The lackluster economy, rising unemployment numbers and dozens, if not hundreds of applicants vying for the same job. With all these obstacles in the way of job seekers, any constructive advice can give you an advantage. If your resume hasn't been updated in years, or you are using an outdated online template or the resume you are emailing to potential employers doesn't contain key words, you probably won't even get an interview, much less the job. (To help you score that dream job, check out Sell Your Skills, Not Your Degree.)

TUTORIAL: Financial Careers

The following tips and ideas may not get you the job, but they will help move you closer to the top of the pile and help you to better market your qualifications.

Use Keywords
Nearly every Fortune 500 company and many smaller employers use software that scans keywords in resumes. With the economy, most employers have been so overwhelmed with resumes they have had to turn to scanning systems to quantify applicants.

They also use this same technology to view resumes posted on job boards such as According to the National Resume Writers' Association, 80% of employers now search resumes by using keywords.

Keywords are words geared specifically to both the job description listed by the employer and words that are specific to your profession. You must use both in your resume to pass through the initial scanning software and have your resume put into the hands of a real person.

If you don't include these all-important keywords, you probably won't even earn an interview. Using MS Word, you can easily increase the keyword searchability in your resume by using the "Properties" feature found under File in Word '03 and under the Word Button in Word '07 then go to Prepare, then Properties. You can also add a link here to any web resumes you have posted online.

Appearances Count
Have you ever emailed your resume to yourself? You should. Cyber-glitches, email attachments, and different programs used to open those attachments can distort or destroy your perfect looking resume. Pages can break where they aren't supposed to, lines can be added between sentences, words cut off, and fonts that looked great on your computer can appear very different in an email. The best suggestion is to send your resume to yourself and several friends to ensure that it looks good on multiple computers. (For more ways to get your resume seen, see 5 Ways To Make Your Resume Stand Out.)

Words to Avoid
While keywords are vital in your resume, there are some words you should never include. Words that are overused, tired, make your resume appear dated or are just annoying like, "team player," "trustworthy," "problem solver."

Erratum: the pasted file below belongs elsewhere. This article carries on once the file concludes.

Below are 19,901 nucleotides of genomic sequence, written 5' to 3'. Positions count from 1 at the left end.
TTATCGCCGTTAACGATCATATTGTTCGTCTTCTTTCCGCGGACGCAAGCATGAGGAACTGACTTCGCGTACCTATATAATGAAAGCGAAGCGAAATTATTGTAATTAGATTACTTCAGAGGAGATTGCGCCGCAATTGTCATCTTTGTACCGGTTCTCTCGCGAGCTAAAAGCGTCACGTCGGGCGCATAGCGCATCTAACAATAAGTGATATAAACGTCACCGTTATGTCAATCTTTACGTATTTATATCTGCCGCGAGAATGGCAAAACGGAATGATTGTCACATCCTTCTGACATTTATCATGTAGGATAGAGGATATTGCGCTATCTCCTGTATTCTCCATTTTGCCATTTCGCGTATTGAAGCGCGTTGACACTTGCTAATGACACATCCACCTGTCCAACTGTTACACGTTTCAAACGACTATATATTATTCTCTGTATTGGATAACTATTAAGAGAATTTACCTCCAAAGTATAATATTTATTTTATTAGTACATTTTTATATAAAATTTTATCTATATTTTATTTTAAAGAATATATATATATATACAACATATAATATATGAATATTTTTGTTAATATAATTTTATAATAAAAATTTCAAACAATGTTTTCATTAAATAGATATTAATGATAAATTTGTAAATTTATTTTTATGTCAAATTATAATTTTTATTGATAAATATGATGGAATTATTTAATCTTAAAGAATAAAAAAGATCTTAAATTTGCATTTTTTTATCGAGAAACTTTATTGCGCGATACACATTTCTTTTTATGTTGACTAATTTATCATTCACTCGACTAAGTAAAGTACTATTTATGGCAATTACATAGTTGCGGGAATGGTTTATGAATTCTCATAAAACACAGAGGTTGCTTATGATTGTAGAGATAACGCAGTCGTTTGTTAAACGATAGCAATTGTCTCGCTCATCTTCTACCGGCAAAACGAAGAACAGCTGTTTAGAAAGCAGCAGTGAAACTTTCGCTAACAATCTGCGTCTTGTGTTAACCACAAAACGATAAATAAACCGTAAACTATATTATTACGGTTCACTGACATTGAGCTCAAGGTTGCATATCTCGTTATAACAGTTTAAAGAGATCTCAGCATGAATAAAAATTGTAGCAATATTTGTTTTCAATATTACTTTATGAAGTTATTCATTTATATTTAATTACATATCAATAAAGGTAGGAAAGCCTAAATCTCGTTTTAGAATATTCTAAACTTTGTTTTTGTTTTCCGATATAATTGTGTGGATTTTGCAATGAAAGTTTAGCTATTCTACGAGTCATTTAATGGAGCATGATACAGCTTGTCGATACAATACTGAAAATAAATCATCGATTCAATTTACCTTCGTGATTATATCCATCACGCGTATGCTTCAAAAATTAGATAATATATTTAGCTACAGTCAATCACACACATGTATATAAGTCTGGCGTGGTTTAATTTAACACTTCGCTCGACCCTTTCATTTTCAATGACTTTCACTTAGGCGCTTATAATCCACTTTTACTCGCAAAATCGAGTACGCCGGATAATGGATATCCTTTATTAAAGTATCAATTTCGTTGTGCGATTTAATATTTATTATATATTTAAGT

Hiring managers, human resource consultants, and employment agencies suggest eliminating these words from your resume. In their place, you should show how you used these traits on the job. How did you solve problems? If you came up with a new way to cut costs, explain how. What makes you trustworthy? Were you trusted with multiple financial accounts? Finding new ways of explaining your talents using keywords instead of overused words will help get you that interview.

Spelling Counts
Spell check does not catch every error, nor will it fix bad grammar. The best option is to have someone else read and proof your resume. You've probably spent weeks writing, refining and tweaking your resume to create the best sales tool possible. After spending so many hours reading, editing, and rewriting it, odds are you won't see the mistakes that could be lurking there. Having someone else, or better yet, several others review your resume could save you from sending it out with mistakes and costing you a potential job.

Include a Cover Letter
Yes, it sounds "old school" particularly in today's fast-paced Internet world. While email speeds your resume to multiple potential employers, many still look for that personal cover letter. Tailoring your cover letter to individual employers increases your chances of have your resume reviewed and gaining an interview. The cover letter should be pasted into the body of the email, not sent as an attachment. Remember, this is still a business letter, follow the standard rules of business writing protocols.

The Bottom Line

There is no magic formula to having your resume reviewed by a potential employer. These tips can help give you an edge over the competition. Your own skills, experience, and determination will be the keys to open career doors for you. (For some tips on adding keywords to your resume, check out 4 Keyword Tips For A Winning Resume.)

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